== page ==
Twenty-six years ago Michael Crichton’s novel Jurassic Park was released. It took very little time for Hollywood to jump on it. Less than three years after the book hit shelves, back when there were shelves in bookstores, Jurassic Park, the Steven Spielberg film, debuted.
The book was instantly a favorite of mine. The surface text was compelling, the subtext was enthralling, albeit at times a bit “on the nose.” When the movie came out, I remember finally understanding when people would complain about the book being so much better than the movie. Still, once I could put my love of the book aside from the movie, the film was appealing.
Designer Mike Hill at the “Trojan Horse was a Unicorn” conference in Berlin recently did an impressive job of deconstructing the subtext of Steven Spielberg’s Jurassic Park. He compares it to the recent Jurassic World film which I didn’t see. According to Hill, Jurassic World has all of the subtext that one assumes it has based on the trailer.
The High Concept, Allegories, and Symbols
According to Hill, both movies take the same high concept, “What if we could clone dinosaurs?” and run in completely different directions.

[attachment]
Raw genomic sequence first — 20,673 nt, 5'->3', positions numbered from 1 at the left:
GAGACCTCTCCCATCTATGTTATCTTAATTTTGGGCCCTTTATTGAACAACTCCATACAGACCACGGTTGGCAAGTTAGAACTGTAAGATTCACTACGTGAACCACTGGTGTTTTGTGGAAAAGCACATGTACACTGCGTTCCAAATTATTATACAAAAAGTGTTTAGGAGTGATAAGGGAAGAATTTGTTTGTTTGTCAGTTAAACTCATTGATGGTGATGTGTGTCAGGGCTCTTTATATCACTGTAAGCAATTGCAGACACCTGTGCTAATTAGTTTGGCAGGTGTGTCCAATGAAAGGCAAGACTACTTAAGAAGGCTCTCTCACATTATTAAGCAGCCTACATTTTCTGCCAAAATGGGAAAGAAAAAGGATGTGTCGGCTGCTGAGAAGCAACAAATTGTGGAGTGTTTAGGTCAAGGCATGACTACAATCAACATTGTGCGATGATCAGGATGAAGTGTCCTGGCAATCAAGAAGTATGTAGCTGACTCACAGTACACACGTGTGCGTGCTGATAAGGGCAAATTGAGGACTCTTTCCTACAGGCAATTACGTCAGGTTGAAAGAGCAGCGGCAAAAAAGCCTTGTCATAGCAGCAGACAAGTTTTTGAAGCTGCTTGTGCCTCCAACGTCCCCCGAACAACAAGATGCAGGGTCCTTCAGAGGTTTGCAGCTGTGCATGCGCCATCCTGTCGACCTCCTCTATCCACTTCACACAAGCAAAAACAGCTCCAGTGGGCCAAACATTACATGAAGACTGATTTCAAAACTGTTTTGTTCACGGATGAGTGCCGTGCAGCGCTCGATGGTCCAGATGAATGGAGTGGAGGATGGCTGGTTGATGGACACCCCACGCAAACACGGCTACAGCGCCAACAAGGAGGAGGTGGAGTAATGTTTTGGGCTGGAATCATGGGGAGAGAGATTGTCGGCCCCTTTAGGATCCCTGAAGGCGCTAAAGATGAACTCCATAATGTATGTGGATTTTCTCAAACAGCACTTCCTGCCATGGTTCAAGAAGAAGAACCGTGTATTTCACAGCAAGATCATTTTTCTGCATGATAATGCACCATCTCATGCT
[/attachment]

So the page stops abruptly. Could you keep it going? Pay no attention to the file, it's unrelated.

In Jurassic World it is taken literally, “How many dinosaurs can we have onscreen?”
Jurassic Park makes the high concept secondary to a human story and makes the dinosaurs a symbolic tool.
Jurassic World simply has characters that do stuff randomly around visual effects dinosaurs. In Jurassic Park the visual effects dinosaurs are specifically doing things to support the narrative of the allegory which is becoming parents.
If you look at the high concept about cloning dinosaurs then the big questions are what kind of responsibilities are involved in creating life. The same questions are being played in the allegorical thread which is creating children. “Can we be responsible for life?”
And when the T-rex escapes from his fence when the power goes out:
[Dr. Grant’s] psychological fear of commitment just escaped from his cage. And now he has to face up to real commitment to the children.
Given a recent addition to my family this dissection of a film I remember well – but at the time didn’t remotely see the depth of the subtext – comes at a fortuitous time for the text and subtext of my life.
There are no real spoilers for Jurassic World in this video though plenty for Jurassic Park. It took me three days to get through Hill’s presentation due to its length, sneaking a few minutes here and there, but I’m glad I did.
28:41 long. Unfortunately poor audio quality at times. (Paradoxically for a presentation about parenting, inappropriate language used make it not suitable for all audiences.)